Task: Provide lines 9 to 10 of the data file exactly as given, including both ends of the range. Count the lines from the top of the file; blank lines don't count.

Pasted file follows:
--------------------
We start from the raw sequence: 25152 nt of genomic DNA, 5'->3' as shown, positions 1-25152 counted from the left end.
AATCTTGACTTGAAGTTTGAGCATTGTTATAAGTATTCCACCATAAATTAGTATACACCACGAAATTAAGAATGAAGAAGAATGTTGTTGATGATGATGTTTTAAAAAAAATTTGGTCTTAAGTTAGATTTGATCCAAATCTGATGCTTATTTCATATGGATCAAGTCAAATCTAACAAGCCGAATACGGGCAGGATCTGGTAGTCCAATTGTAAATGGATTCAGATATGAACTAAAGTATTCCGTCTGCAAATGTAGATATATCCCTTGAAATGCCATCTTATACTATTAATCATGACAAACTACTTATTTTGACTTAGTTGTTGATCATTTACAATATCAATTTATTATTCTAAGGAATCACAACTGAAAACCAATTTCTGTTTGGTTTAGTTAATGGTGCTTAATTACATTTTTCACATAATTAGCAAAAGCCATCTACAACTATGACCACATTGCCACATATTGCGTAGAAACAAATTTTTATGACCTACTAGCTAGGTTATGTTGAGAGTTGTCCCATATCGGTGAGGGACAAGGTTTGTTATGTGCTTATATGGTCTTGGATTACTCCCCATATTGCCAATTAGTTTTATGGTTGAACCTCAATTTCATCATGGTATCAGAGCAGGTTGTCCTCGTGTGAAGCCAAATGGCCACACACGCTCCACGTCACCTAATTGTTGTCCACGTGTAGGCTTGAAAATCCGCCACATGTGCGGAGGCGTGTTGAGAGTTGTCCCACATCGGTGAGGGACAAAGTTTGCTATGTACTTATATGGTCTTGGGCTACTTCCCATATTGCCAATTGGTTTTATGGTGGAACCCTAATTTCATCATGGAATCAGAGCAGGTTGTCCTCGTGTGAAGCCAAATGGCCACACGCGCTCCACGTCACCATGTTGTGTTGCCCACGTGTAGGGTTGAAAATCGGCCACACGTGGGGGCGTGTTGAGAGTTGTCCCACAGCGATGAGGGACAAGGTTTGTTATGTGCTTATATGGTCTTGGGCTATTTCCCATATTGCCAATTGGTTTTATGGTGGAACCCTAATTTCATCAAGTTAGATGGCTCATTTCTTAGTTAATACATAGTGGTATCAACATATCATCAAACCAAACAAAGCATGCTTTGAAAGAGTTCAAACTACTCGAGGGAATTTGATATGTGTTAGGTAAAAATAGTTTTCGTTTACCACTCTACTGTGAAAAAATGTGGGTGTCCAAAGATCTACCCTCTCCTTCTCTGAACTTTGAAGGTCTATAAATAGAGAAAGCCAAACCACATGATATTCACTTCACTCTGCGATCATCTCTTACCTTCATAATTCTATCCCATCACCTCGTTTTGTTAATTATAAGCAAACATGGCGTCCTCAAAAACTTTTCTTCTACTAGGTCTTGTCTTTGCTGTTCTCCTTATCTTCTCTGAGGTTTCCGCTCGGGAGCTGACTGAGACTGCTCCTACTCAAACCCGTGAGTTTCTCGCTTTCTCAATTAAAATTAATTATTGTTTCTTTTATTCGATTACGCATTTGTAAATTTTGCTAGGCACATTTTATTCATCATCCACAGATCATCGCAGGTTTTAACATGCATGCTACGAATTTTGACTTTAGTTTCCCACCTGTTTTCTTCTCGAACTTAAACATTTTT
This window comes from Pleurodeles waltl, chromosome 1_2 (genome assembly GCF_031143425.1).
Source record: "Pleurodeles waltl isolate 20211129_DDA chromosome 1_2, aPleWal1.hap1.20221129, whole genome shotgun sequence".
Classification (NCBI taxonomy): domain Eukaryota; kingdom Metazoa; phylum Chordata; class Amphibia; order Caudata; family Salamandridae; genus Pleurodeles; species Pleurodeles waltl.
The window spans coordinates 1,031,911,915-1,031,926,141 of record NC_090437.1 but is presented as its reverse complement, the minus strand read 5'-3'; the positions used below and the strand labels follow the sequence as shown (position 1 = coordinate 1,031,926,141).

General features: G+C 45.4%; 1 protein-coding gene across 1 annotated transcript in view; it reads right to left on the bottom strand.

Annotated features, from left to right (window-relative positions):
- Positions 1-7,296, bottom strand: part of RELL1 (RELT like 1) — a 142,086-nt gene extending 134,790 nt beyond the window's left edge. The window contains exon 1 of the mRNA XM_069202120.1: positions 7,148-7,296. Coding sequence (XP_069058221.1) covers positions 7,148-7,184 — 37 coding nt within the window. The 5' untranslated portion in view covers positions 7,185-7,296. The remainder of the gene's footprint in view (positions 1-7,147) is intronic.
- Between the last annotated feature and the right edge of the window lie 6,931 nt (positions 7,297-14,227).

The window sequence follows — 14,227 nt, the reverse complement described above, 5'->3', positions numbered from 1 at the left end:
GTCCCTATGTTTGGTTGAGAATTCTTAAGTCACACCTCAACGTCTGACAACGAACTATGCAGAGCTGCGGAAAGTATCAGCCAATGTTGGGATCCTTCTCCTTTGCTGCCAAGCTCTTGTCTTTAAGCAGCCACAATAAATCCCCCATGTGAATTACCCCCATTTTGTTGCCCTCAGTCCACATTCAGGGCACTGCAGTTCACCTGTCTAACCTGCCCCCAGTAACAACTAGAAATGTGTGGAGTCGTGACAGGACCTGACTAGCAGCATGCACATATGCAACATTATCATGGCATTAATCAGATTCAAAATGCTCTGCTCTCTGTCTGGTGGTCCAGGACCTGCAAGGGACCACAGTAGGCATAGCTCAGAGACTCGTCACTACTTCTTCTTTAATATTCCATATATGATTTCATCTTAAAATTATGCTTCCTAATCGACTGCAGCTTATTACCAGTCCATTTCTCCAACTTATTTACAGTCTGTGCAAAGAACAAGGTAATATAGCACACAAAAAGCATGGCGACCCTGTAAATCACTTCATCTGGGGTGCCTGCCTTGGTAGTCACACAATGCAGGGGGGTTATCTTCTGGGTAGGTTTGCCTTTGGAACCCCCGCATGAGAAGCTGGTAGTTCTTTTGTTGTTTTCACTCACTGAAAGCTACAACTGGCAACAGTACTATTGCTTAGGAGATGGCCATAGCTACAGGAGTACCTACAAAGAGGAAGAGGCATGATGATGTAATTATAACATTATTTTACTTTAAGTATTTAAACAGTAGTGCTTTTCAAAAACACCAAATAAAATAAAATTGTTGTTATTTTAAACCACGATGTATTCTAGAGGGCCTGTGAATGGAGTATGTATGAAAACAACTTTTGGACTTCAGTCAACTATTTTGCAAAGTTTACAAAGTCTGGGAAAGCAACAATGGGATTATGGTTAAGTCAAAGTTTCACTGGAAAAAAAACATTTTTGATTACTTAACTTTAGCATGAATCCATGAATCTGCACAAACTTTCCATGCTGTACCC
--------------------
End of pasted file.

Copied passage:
- Positions 1-7,296, bottom strand: part of RELL1 (RELT like 1) — a 142,086-nt gene extending 134,790 nt beyond the window's left edge. The window contains exon 1 of the mRNA XM_069202120.1: positions 7,148-7,296. Coding sequence (XP_069058221.1) covers positions 7,148-7,184 — 37 coding nt within the window. The 5' untranslated portion in view covers positions 7,185-7,296. The remainder of the gene's footprint in view (positions 1-7,147) is intronic.
- Between the last annotated feature and the right edge of the window lie 6,931 nt (positions 7,297-14,227).